• Recycling tattered clothing is tricky; places like Goodwill do recycle some items into things like furniture stuffing, but it is not always clear if your donation will end up recycled or in a landfill. Some specific agencies are more assured: The Bra Recyclers will give your old bras a new chance for those who need them, and Girlfriend Collective is offering to recycle workout gear of theirs that is beyond repair. Other recycling options will hopefully emerge as time goes on, but as in other categories, it is more effective to limit our consumption from the start, rather than rely on recycling.

What happens after my spring clean?

Maybe an all-out clothing fast feels extreme, or maybe it’s right up your alley. Either way, here are a few additional ideas for how to move forward from a spring clean:

  • Use what you have. An additional 9 months of use can decrease an item’s footprint by as much as 30%.

  • Alter what you have. If the fit is a bit off, take it to a tailor and make it a garment you love, instead of avoid.

  • Repair what you have. Learn to do it yourself or take it in for repair. Explore trends like patches and “visible mending”.

  • Use what your friends have. Sharing a closet is a unique joy and can be a great way to mix up your options, especially for one-time occasions.

  • Rent! Clothing rental companies are becoming more and more common, offering anything from dresses to shorts to coats.

  • Make your changes contagious. Think about how you want to respond if someone asks about your clothes or shopping habits. Invite them to join you without making it a competition or a guilt-trip.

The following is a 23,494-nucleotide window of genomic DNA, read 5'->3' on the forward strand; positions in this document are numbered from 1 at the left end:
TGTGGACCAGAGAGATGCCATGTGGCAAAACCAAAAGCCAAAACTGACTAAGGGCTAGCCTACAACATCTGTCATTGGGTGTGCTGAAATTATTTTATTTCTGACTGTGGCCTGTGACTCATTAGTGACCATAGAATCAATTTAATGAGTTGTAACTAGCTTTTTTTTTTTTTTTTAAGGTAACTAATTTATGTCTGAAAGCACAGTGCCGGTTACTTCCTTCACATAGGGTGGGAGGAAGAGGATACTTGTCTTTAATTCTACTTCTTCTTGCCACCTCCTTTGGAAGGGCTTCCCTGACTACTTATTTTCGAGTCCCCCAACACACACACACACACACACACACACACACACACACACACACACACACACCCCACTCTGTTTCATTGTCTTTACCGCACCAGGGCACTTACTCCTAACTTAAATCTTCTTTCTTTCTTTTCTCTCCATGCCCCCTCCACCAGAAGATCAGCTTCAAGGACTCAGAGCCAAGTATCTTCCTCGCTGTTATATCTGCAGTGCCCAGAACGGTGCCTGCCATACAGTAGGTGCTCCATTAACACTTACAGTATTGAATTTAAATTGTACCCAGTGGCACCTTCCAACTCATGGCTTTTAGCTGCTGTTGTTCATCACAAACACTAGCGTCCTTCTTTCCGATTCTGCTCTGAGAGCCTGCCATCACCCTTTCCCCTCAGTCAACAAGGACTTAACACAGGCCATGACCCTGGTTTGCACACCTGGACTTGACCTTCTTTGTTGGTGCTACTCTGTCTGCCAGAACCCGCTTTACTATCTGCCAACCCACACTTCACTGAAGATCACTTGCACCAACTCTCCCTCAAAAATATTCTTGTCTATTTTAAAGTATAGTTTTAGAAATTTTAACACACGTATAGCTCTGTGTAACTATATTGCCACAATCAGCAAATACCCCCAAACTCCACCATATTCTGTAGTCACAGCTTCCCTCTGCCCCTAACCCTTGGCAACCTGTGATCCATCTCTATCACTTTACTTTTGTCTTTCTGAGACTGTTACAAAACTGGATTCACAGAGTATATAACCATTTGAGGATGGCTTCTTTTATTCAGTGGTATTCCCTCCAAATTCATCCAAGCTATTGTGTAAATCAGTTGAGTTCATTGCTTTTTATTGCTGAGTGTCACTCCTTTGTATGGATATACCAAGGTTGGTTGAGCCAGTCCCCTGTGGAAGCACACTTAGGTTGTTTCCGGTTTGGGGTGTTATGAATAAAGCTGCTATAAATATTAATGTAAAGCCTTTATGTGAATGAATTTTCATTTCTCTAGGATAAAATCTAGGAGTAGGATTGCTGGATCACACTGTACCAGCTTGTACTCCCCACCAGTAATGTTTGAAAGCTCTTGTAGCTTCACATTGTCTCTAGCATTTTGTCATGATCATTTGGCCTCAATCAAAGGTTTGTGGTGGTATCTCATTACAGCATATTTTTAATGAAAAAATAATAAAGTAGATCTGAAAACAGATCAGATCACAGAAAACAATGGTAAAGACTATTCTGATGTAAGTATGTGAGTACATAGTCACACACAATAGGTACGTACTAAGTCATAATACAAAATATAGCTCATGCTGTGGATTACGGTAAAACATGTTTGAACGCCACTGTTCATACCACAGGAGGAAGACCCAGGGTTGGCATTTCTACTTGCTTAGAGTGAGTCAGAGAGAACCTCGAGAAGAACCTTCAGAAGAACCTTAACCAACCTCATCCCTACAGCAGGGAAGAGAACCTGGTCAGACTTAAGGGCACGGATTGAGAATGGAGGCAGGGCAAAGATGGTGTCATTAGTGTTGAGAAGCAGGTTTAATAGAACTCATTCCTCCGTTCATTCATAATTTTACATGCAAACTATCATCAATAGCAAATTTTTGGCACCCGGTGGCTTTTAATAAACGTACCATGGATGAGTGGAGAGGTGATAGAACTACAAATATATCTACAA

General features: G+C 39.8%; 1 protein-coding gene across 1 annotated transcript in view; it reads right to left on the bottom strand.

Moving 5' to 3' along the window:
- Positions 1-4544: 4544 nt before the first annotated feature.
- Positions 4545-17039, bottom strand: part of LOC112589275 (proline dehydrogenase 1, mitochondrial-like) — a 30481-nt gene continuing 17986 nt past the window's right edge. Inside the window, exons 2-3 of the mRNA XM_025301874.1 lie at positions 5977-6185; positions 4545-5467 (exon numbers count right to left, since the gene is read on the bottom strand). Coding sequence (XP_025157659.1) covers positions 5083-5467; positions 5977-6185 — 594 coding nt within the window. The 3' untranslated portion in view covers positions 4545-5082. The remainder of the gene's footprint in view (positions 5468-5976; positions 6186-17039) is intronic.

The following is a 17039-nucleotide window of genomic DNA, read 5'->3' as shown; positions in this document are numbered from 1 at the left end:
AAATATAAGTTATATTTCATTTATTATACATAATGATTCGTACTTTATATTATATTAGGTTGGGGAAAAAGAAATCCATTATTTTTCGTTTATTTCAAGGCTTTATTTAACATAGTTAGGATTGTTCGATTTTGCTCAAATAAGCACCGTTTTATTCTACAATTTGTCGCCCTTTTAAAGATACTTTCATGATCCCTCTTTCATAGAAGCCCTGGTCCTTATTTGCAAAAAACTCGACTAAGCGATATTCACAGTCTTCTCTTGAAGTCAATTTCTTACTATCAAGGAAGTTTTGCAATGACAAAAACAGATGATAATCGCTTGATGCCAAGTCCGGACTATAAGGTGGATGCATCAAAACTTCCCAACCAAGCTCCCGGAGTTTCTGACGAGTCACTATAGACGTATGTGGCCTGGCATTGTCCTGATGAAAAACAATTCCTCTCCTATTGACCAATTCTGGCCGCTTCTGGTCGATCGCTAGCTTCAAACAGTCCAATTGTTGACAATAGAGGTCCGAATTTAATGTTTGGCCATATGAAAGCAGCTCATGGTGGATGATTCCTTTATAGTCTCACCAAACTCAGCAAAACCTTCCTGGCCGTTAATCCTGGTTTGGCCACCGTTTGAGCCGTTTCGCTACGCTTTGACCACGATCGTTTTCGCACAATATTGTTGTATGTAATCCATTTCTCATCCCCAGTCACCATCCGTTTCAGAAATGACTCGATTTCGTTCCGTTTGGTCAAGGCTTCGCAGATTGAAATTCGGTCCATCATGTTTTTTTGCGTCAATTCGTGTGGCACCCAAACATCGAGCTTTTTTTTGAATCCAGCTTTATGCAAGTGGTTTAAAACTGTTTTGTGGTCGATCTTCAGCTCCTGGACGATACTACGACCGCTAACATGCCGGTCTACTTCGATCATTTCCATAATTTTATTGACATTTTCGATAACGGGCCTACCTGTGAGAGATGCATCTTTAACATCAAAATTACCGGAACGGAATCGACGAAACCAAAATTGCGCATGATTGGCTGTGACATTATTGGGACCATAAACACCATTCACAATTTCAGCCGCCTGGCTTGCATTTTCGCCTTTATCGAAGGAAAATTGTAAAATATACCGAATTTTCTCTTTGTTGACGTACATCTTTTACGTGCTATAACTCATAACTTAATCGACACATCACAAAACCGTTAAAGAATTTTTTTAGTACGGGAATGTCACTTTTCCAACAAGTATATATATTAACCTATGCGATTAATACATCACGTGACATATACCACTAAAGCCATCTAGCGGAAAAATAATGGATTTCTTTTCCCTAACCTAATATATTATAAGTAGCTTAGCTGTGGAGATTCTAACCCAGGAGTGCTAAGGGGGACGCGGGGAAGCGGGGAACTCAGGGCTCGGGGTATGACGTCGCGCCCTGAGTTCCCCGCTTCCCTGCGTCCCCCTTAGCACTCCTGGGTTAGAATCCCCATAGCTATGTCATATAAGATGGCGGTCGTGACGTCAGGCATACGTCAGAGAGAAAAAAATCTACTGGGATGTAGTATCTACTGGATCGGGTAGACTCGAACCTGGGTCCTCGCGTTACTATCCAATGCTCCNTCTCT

What if I still need some items?

Perhaps you realize you have a specific need, or are lacking in a few key pieces that would help you maximize your wardrobe. What are the best ways to foster a well-honed closet?

First, aim to buy secondhand. If we all bought one used clothing item instead of new this year, it would be like removing 500,000 cars off the road for a year. Secondhand is becoming more popular: 41% of consumers say they look secondhand first, and 62% of Gen Z and Millennials say the same. Whether it comes to physical or online secondhand platforms, the market is growing each year.

And then, the last resort: buying new. I get it, sometimes life forces your hand and you find yourself buying new (after all, some items aren’t very tempting to buy used… like underwear, for instance). First, stop and ask: Were the workers who made the garment paid a living wage? Is the organization committed to reduce their emissions, stop pollution, or make their use of natural resources more efficient? It can be tricky to know these things for sure, especially in the age of “greenwashing” (making items seem more sustainable than they actually are), so look for companies who have allowed third parties to evaluate their supply chain.

  • For quick info, try the app Good On You, which gives brands an overall score based on how they do in three major categories of ethical practices to help you make quick, informed choices, and to help you identify alternatives.

  • Check our Fashion Revolution’s transparency index.

  • Remake did an Accountability Report of selected major brands in 2021.

  • Some third-party certifications can add confidence, others seem too vague to be helpful. The Ecolabel Index is a global directory that can help you understand what different certifications actually mean.


However you feel about clothing, we are all part of the industry, in one way or another. Taking responsibility for our role is important, but it can also be freeing and downright fun. Let’s match our values with our closets and start bragging about the clothing-swap wins, the decade-plus jean records, and the secondhand steals.

What is your fashion footprint?